To imitate the whiteness of the first specimens of Chinese porcelain that reached Mesopotamia around the 9th century AD, the Near Eastern potters found a way of covering biscuit fired clay with a lead glaze rendered white and opaque by the addition of a tin oxide: and so tin-glazed earthenware was invented.
This ceramic technique spread to Europe due to the Arab presence in Spain, Sicily and southern Italy. The workshops in Malaga and Valencia also adopted this glossy decoration to produce the lustreware that was such a resounding success with the European nobility. For the first time in the West, ceramic items transcended their purely utilitarian role to become objects of prestige. The tin-glazed earthenware of Renaissance Italy, (also known as majolica) gained recognition through its development of remarkable, flamboyant colours and impressive pictorial mastery. In the 17th century, tin-glazed earthenware saw new technical and stylistic advances in northern Europe, especially in Delft. To imitate the eastern porcelain decorated with cobalt blue brought back by the Dutch East India Company (the famous VOC), the potters in Holland perfected the technique of tin-glazed earthenware and thus started the craze for blue and white ware that spread throughout Europe. In the 18th century, France established itself at the forefront of culture among the European aristocracy. In urgent need of funds, Louis XIV was reduced to melting down all gold and silver plate. Tin-glazed earthenware subsequently began to feature prominently in the art of the table. When, following the example of Meissen, Europeans began producing their own porcelain, tin-glazed earthenware again came under attack. In order to remain competitive in the face of the highly refined, gleaming decoration of Meissen or Vincennes porcelain, the potters developed the petit feu colour technique, whereby firing at low temperatures makes it possible to obtain a wider and more subtle range of hues, including purple and even gilding.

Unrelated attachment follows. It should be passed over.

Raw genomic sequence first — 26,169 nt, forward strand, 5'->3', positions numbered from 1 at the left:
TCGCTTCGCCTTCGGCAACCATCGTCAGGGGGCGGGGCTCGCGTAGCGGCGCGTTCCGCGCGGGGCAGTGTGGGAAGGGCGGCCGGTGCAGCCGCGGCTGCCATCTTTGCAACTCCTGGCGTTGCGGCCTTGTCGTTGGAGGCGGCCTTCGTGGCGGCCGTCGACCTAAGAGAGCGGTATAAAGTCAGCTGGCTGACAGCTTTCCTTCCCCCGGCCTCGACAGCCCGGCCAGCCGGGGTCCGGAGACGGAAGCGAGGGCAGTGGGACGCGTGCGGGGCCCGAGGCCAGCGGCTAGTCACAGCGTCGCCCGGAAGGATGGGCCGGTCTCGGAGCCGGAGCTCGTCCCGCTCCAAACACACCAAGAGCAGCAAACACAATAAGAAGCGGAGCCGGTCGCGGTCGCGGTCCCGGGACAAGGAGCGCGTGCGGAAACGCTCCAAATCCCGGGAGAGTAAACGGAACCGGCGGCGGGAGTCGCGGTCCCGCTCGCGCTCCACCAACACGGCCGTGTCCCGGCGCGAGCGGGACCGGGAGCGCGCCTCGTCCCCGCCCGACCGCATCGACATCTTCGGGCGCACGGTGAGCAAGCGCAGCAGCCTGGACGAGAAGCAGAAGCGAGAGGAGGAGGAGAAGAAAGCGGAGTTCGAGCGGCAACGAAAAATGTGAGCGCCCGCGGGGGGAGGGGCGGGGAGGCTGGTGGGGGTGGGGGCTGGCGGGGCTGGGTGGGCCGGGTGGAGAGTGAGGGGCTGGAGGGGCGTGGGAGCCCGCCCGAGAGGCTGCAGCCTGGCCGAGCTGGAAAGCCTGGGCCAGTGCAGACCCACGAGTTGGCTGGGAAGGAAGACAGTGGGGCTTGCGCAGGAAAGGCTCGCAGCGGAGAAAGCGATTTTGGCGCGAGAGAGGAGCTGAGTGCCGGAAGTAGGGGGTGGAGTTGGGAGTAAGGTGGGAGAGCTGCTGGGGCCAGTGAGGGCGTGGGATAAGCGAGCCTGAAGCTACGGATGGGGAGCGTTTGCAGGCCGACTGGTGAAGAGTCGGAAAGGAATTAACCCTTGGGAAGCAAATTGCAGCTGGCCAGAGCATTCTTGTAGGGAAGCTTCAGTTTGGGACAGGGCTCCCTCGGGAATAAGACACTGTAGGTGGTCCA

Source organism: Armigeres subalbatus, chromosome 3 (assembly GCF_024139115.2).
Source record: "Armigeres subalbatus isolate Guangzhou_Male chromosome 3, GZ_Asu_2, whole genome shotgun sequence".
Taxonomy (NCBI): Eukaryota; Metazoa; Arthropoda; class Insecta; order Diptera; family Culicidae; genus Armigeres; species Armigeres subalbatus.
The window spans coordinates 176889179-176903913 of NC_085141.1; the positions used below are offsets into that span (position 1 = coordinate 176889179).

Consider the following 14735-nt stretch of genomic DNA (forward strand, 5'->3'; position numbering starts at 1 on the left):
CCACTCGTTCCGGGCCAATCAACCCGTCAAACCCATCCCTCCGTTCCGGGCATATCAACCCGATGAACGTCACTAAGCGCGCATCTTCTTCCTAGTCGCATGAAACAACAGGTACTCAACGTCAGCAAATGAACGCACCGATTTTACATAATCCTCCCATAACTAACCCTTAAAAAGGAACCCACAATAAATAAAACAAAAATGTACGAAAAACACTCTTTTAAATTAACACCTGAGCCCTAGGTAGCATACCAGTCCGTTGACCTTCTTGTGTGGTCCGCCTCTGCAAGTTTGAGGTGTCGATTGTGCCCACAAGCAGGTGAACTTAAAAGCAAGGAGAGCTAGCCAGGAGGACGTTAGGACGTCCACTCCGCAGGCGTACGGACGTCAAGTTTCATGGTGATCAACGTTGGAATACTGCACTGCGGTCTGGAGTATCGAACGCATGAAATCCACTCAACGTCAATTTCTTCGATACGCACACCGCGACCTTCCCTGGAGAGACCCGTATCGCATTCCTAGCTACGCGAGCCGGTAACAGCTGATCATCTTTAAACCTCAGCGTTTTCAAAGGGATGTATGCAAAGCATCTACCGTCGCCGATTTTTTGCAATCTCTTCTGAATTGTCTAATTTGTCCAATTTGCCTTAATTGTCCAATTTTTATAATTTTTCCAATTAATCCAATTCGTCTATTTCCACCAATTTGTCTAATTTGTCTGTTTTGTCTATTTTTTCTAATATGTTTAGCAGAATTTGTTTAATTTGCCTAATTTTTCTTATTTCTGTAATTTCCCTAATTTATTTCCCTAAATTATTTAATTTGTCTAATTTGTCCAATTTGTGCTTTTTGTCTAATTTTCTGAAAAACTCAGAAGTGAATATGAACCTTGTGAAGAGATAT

Picture : Terrine in the shape of a pheasant
Strasbourg manufactory, 1749-1751.
Tin-glazed earthenware, petit feu polychrome decoration. L. 73 cm
Photo : Nathalie Sabato